U.S. officials have said they are unlikely to keep any forces in Afghanistan without the immunity clause, resulting in a complete pullout akin to the one in Iraq in 2011 after a similar dispute.
That prospect is also weighing heavily on loya jirga delegates.
Hashmat Ghani Ahmadzai, an Afghan politician and analyst, said there was widespread concern among business leaders and residents in urban centers that a U.S. withdrawal would create a vacuum that Iran or Pakistan would fill.
“If not Americans, it has to be someone else or a neighboring group or local group,” Ahmadzai said.
Haji Amin, a money dealer who will represent the Chamber of Commerce at the jirga, said many attendees think Afghanistan needs “a big, power ally” such as the United States if it is to survive as a democracy.
“We want a similar deal with the United States like it has with Japan and South Korea,” Amin said.
The agreement draft posted online Wednesday covers a number of points known to have been agreed to earlier this month.
Dated only “November,” it says that “unless mutually agreed, United States forces shall not conduct combat operations in Afghanistan.” It states the parties’ “intention of protecting U.S. and Afghan national interests without U.S. military counter-terrorism operations” but does not specifically prohibit such operations.
In an indirect mention of the home-entry issue, it says the “goal” of such operations is to keep Afghan security forces in the lead, “with full respect for Afghan sovereignty and full regard for the safety and security of the Afghan people, including in their homes.”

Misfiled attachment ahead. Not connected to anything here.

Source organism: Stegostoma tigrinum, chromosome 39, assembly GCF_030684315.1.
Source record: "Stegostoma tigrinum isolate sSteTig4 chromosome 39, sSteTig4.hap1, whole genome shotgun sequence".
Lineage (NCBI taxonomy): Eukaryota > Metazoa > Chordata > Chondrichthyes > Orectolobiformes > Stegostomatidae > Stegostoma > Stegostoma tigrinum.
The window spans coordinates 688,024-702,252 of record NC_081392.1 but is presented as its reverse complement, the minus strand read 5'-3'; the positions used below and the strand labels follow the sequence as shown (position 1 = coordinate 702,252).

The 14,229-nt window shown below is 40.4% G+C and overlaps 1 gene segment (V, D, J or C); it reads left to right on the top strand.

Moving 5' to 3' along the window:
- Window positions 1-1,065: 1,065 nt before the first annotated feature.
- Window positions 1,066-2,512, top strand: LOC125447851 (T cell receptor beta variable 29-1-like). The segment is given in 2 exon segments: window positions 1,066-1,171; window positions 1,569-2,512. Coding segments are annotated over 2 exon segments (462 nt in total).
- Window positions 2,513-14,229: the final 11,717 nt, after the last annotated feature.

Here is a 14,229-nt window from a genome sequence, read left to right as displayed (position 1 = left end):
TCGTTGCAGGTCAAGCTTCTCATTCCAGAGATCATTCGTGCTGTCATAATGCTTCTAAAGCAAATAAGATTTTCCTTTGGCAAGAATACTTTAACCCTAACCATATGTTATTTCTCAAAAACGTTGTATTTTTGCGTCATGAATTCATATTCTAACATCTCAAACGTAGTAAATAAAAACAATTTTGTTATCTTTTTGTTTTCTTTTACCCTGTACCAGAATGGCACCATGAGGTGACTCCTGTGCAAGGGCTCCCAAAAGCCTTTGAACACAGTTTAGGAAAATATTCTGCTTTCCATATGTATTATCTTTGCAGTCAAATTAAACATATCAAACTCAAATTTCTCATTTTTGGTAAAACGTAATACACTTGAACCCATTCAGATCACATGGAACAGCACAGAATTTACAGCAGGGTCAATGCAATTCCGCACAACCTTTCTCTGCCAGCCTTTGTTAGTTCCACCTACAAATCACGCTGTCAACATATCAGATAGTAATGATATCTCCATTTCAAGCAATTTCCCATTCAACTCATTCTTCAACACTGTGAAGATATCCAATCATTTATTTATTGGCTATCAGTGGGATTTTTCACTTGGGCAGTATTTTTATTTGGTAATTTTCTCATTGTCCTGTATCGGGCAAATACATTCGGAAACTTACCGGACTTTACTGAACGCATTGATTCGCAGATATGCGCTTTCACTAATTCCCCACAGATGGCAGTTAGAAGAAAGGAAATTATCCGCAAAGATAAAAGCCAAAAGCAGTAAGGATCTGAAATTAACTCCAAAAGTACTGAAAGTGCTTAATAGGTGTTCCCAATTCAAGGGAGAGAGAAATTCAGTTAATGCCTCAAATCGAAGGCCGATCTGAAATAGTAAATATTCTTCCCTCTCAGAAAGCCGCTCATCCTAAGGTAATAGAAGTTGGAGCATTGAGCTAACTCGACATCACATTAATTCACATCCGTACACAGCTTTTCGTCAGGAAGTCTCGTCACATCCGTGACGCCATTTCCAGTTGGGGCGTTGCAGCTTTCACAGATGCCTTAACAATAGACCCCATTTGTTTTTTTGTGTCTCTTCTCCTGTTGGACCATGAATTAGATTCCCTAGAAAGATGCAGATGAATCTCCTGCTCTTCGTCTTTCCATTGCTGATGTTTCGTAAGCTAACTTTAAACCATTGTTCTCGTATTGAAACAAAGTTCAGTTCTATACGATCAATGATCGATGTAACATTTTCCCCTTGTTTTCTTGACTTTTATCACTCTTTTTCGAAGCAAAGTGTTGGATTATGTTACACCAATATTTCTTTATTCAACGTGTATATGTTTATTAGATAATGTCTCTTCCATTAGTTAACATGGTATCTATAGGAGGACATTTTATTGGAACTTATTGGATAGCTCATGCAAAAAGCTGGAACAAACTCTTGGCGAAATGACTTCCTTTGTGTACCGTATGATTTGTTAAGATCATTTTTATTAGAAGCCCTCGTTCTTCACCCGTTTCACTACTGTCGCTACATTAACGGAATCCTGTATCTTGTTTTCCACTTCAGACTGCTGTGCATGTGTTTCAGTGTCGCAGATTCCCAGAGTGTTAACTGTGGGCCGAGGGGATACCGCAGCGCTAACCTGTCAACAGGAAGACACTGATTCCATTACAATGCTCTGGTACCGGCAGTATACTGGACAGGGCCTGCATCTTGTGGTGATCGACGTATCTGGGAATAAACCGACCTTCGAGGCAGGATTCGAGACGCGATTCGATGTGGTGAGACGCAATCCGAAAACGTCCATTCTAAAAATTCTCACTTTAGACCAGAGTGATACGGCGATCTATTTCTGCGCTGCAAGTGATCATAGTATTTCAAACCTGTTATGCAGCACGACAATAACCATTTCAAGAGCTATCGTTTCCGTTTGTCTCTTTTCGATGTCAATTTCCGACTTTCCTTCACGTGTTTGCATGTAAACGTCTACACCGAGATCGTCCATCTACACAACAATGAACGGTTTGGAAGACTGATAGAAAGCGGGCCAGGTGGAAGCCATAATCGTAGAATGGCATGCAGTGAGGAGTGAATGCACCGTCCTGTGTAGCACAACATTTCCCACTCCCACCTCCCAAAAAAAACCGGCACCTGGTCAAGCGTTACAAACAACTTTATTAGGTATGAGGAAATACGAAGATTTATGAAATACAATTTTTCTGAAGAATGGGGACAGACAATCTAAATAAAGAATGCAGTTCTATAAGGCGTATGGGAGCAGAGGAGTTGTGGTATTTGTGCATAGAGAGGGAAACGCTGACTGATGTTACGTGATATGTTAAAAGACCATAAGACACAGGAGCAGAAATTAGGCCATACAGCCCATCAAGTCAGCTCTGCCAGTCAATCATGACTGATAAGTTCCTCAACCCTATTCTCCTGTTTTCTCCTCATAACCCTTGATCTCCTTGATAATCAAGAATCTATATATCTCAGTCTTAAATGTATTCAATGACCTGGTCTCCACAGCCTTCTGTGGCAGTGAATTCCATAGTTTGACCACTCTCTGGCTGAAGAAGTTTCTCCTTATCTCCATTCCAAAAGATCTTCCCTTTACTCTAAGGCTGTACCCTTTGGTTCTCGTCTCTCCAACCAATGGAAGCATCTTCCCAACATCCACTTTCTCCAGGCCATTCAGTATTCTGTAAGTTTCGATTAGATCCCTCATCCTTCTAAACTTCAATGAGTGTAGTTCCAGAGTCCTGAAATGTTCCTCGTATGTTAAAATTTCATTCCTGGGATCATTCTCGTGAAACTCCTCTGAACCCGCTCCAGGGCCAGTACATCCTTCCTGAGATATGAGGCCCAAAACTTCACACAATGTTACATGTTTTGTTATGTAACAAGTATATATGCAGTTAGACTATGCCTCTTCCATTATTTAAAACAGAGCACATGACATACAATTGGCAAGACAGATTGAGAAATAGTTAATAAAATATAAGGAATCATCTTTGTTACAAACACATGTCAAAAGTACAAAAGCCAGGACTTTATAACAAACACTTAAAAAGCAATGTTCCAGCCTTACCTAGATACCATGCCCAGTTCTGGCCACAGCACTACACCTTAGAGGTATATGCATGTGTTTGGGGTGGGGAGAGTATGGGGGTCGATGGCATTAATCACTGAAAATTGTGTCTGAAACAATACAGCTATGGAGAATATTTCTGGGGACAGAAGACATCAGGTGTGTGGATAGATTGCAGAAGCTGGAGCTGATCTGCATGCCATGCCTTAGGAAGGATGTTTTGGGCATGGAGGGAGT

It also notes that “U.S. forces shall not target Afghan civilians, including in their homes, consistent with Afghan law and United States forces’ rules of engagement.”
On troop immunity, it says that Afghanistan agrees “that the United States shall have the exclusive right to exercise jurisdiction” over members of the force and its civilian component “in respect of any criminal or civil offenses committed in the territory of Afghanistan.”
Afghan authorities are prohibited from detaining American troops or U.S. civilians working with them. In the event that happens “for any reason,” however, those personnel “shall be immediately handed over to United States forces authorities.”
The agreement also specifies that American troops and civilians cannot be surrendered to any “international tribunal or any other entity or state” without express U.S. consent. Afghanistan, it says, retains legal jurisdiction over civilian contractors, and contractors are prohibited from wearing military uniforms and “may only carry weapons in accordance with Afghan laws and regulations.”
In a preamble, the draft specifies that “the United States does not seek permanent military facilities in Afghanistan, or a presence that is a threat to Afghanistan’s neighbors, and has pledged not to use Afghan territory or facilities as a launching point for attacks on other countries.”
It says that “unless otherwise mutually agreed, United States forces shall not conduct combat operations in Afghanistan” and makes no promise of U.S. military support in the event of an attack or other security threat to Afghanistan. If there is such a threat, it says, the United States will regard it with “grave concern,” consult and “shall urgently determine support it is prepared to provide.”
The draft agreement says that U.S. military and Defense Department civilian personnel are exempt from visa requirements and taxation. Afghan taxes and other fees will not be imposed on the entry or exit of goods specifically for the use of U.S. forces.
An annex to the draft lists locations where Afghanistan agrees to provide facilities for U.S. forces, including Kabul; Bagram, north of the capital, where the United States has its largest current base; Mazar-e Sharif in northern Afghanistan; Herat in the west; Kandahar in the south; Shindand in Herat province; Sharab in Helmand province; Gardez, south of Kabul; and Jalalabad, to the east.
Craig reported from Kabul. Mohammad Sharif and Sayed Salahuddin in Kabul contributed to this report.